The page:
Cult Classics 2
Nightmare Freddy, Frank the Bunny, Leatherface, Tallman

Cult Classics is NECA's line of movie figures, generally a jumble of licenses where only one or two figures from the film(s) really makes sense to produce. Their first series included Patrick Bateman from American Psycho, The Crow, the Mohawk Gremlin from Gremlins 2, and Jason from Friday the 13th part 7. They also released an 18" version of Patrick Bateman, and an 18" version of the Endo from Terminator 2.

The second series is now hitting shelves, and includes a couple more much requested figures, along with some old standbys. There's Leatherface from the original Texas Chainsaw Massacre, in his formal dinner face, Freddy from New Nightmare, the Tallman from Phantasm, and Frank the Bunny from Donnie Darko.

These have just been hitting retail over the last couple weeks, with online stores getting them first in most cases. Expect to pay around $12 each, and I have some suggestions for you of excellent retailers at the end of the review.

Series 3 has just been announced this week as well, and includes the T-800 Endo from T2, John McClane from Diehard, Bubba Ho-Tep (let's hope we get an old Elvis too!), and the 'flyboy' Zombie from the original Dawn of the Dead. Initial release date is estimated at February of 2006. 

NECA is also going to be producing some 12" figures, and we'll see Frank the Bunny from this series get that treatment in February. He'll also have lines from the film, although it can't be too many.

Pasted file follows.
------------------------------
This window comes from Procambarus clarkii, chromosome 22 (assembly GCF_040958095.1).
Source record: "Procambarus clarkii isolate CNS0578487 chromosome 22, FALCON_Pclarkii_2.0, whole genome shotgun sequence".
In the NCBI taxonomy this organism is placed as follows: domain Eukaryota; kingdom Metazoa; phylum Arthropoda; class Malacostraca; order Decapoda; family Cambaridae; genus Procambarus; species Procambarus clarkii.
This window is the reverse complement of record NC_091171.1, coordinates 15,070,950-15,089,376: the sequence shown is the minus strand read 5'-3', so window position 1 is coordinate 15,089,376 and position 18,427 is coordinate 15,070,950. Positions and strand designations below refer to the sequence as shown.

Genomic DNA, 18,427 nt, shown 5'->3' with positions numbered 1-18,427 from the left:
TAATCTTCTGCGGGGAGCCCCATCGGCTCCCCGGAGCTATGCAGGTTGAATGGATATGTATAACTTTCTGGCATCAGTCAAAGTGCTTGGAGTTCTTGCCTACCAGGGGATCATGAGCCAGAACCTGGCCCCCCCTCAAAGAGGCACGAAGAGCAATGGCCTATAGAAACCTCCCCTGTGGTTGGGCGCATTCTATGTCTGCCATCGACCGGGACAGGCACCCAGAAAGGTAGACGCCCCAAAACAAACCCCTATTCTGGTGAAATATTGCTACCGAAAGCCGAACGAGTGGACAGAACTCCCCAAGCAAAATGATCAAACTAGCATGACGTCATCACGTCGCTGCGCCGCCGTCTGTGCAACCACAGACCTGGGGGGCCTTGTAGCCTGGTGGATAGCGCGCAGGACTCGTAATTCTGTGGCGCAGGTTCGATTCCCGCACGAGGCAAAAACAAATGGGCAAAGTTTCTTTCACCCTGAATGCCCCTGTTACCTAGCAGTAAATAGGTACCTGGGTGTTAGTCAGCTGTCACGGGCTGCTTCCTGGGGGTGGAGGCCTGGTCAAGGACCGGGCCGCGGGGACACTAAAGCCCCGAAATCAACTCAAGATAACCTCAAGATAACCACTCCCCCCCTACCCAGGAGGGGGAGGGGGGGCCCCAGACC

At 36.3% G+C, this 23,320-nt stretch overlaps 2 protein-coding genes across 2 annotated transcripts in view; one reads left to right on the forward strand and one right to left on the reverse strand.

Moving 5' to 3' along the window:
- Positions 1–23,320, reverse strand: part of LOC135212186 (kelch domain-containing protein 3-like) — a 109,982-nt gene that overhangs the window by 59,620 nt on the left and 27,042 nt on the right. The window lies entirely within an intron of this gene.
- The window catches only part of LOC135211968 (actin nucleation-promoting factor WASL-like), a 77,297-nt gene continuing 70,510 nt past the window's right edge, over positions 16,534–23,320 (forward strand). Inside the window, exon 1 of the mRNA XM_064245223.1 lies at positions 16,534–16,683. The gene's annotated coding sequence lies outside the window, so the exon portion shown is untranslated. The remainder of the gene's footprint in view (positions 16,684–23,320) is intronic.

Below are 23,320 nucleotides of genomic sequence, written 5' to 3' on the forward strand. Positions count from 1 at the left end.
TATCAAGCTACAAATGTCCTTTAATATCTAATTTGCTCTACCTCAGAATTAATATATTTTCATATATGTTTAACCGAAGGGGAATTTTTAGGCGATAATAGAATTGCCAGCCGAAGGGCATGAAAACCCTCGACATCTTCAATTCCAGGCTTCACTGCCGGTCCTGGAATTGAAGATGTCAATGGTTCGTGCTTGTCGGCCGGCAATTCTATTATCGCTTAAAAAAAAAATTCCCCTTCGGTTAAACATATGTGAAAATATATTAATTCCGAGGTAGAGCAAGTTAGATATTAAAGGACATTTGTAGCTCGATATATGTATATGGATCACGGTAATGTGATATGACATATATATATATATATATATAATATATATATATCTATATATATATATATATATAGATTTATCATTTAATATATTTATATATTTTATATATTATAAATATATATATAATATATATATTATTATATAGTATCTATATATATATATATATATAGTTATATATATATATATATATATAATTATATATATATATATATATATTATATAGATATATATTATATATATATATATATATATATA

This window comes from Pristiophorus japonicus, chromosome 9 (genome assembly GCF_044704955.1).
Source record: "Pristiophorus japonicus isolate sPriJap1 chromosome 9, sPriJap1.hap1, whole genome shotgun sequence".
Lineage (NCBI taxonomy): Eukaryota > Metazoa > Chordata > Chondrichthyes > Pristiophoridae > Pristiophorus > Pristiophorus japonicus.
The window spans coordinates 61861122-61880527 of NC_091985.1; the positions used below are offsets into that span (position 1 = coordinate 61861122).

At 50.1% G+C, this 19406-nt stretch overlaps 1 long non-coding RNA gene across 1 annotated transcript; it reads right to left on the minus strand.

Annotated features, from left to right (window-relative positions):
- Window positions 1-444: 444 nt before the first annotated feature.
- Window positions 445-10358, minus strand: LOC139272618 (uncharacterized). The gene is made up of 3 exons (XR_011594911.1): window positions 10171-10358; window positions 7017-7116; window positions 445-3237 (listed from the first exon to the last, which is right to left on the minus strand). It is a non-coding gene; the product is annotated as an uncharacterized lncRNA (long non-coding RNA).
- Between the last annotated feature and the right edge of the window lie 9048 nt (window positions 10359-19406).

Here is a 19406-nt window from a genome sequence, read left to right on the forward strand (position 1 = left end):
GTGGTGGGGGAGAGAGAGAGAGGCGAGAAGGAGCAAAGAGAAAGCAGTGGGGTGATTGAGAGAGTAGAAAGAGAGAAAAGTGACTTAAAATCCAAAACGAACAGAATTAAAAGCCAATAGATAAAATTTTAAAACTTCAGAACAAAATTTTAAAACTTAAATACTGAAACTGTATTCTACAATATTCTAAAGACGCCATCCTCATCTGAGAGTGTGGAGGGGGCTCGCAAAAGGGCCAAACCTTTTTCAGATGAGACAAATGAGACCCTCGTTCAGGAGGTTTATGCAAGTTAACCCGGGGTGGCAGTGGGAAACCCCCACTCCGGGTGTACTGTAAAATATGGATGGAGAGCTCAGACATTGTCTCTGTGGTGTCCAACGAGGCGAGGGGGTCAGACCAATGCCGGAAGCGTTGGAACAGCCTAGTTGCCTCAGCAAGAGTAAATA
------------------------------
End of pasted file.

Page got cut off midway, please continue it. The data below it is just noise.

Packaging -  ***1/2
NECA uses what is now the fairly industry standard clamshell packaging. It's sturdy, but can be tough to store for the MOCers. Still, they'll be happy that it lasts a long time, doesn't require a lot of care in handling, and is not going to get musty or suffer from water damage in a flood.

It will require a knife to open though, and there's a fair share of twisties, but nothing crazed. The insert is attractive and character specific, a big plus.

Sculpt - Frank, Freddy ***1/2; Leatherface, Tallman ***
While none of these sculpts completely blew me away, they were all solid, and a couple were better than I expected from early photos.

I hadn't expected to be real keen on Freddy, since I already have about 3 more than the number of stars in the sky.  But it turns out that this might be the best sculpt of the bunch, with an excellent job on the wounded head and skeletal hands.  The long coat looks terrific, and there's nice detail in the sweater, with the correct textures on the stripes.  The boots look great, and this dynamic pose is my favorite overall Freddy pose to this point.

Frank the Bunny's sculpt is might fine as well.  There's a ton of furry goodness in the suit detail, with a different texture and feel to the mask itself.  This is probably the most anticipated figure of the line, and the sculpt (at least of the masked figure) shouldn't disappoint.

Unfortunately for both of these figures, the paint application gets in the way of what might have been four star sculpts.

The biggest surprise for me was Leatherface.  I'm not a huge fan of his effeminate dinner face, but have to admit that they captured it well.  The pose is also better than I expected, once you get him out and straighten him up.  The 'turned to the side' appearance in the package doesn't do much for him, but once he's out on his base and facing forward, in a running pose, he looks ten times better.  He would have ended up at with another half point, had the hair been a tad closer to the source material.  Instead, it looks like he's Brad Pitt, who spent $500 on a stylist to get his hair looking messy.